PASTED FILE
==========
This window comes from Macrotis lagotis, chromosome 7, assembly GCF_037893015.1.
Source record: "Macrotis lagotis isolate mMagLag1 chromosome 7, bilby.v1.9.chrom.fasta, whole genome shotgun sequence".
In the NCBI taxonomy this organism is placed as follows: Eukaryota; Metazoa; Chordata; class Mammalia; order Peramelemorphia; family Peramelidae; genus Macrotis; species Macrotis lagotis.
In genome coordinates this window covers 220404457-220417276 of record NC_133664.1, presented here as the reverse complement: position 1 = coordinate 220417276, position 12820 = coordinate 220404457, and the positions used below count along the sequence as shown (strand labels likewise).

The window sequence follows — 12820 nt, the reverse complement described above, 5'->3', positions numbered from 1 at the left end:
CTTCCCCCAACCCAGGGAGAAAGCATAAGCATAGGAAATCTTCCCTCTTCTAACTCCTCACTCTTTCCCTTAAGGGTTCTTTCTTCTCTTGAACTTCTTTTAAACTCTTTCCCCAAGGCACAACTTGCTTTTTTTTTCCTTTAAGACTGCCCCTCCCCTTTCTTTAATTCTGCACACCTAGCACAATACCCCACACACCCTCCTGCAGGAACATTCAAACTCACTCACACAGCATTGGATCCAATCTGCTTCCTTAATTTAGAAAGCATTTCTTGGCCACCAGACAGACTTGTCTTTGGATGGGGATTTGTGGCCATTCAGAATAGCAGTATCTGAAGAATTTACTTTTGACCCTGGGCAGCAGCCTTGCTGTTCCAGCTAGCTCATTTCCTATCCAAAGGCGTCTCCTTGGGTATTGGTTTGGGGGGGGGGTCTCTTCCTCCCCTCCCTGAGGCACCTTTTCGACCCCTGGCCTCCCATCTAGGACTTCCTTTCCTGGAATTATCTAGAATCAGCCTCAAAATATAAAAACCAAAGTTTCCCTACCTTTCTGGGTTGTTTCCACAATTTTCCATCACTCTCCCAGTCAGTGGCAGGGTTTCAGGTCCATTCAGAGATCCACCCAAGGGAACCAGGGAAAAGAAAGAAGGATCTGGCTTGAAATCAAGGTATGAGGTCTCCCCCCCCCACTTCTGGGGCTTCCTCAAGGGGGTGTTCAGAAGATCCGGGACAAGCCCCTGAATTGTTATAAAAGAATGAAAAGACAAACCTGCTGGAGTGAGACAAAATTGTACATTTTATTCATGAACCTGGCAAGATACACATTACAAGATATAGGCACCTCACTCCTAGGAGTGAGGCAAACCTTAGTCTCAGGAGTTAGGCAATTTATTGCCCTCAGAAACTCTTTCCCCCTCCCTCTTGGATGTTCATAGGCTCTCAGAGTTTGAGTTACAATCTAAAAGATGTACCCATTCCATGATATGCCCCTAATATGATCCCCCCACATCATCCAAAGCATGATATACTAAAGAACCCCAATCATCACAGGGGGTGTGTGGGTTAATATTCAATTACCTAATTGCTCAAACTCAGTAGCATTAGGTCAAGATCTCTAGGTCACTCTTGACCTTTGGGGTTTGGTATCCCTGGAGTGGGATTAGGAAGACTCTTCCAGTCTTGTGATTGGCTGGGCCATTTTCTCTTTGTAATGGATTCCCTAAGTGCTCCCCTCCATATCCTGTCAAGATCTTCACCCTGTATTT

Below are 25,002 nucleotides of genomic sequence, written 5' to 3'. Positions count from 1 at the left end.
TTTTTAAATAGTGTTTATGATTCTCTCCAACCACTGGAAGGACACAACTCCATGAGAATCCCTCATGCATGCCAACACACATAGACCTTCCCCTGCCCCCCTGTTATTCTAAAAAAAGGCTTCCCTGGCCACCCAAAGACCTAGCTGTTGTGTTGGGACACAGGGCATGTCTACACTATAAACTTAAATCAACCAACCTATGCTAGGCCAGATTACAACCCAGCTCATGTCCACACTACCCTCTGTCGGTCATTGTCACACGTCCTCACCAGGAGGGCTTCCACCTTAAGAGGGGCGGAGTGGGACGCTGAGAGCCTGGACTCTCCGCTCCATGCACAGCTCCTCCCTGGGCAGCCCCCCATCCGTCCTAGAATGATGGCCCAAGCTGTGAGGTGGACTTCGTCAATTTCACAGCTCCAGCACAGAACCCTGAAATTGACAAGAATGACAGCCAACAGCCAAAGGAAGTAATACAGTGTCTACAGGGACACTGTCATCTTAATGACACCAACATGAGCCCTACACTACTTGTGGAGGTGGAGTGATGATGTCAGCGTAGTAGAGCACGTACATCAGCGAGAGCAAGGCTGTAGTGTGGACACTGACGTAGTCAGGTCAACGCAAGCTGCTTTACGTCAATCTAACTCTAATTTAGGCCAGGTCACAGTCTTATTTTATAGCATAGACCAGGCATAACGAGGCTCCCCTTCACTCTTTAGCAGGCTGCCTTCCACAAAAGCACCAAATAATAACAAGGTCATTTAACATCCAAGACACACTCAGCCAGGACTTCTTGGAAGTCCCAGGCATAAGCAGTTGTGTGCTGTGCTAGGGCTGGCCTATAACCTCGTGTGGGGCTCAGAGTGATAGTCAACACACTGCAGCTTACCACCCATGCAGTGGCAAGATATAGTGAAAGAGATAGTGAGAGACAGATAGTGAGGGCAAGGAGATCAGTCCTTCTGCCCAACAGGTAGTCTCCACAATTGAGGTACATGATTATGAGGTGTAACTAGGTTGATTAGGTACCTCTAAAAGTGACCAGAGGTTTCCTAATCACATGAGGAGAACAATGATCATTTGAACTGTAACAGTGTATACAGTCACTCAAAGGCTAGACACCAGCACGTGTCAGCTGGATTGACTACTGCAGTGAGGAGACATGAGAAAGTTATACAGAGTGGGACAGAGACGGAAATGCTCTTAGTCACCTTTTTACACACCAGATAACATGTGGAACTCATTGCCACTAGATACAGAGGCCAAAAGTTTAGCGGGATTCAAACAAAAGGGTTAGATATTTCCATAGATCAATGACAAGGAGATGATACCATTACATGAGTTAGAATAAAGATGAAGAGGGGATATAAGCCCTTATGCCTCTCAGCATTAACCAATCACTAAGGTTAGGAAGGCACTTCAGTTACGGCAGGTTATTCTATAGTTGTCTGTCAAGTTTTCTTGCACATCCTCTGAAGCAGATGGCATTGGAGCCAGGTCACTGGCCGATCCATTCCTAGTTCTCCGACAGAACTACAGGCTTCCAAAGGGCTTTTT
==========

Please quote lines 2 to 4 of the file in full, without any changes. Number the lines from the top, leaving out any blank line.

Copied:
Source record: "Macrotis lagotis isolate mMagLag1 chromosome 7, bilby.v1.9.chrom.fasta, whole genome shotgun sequence".
In the NCBI taxonomy this organism is placed as follows: Eukaryota; Metazoa; Chordata; class Mammalia; order Peramelemorphia; family Peramelidae; genus Macrotis; species Macrotis lagotis.
In genome coordinates this window covers 220404457-220417276 of record NC_133664.1, presented here as the reverse complement: position 1 = coordinate 220417276, position 12820 = coordinate 220404457, and the positions used below count along the sequence as shown (strand labels likewise).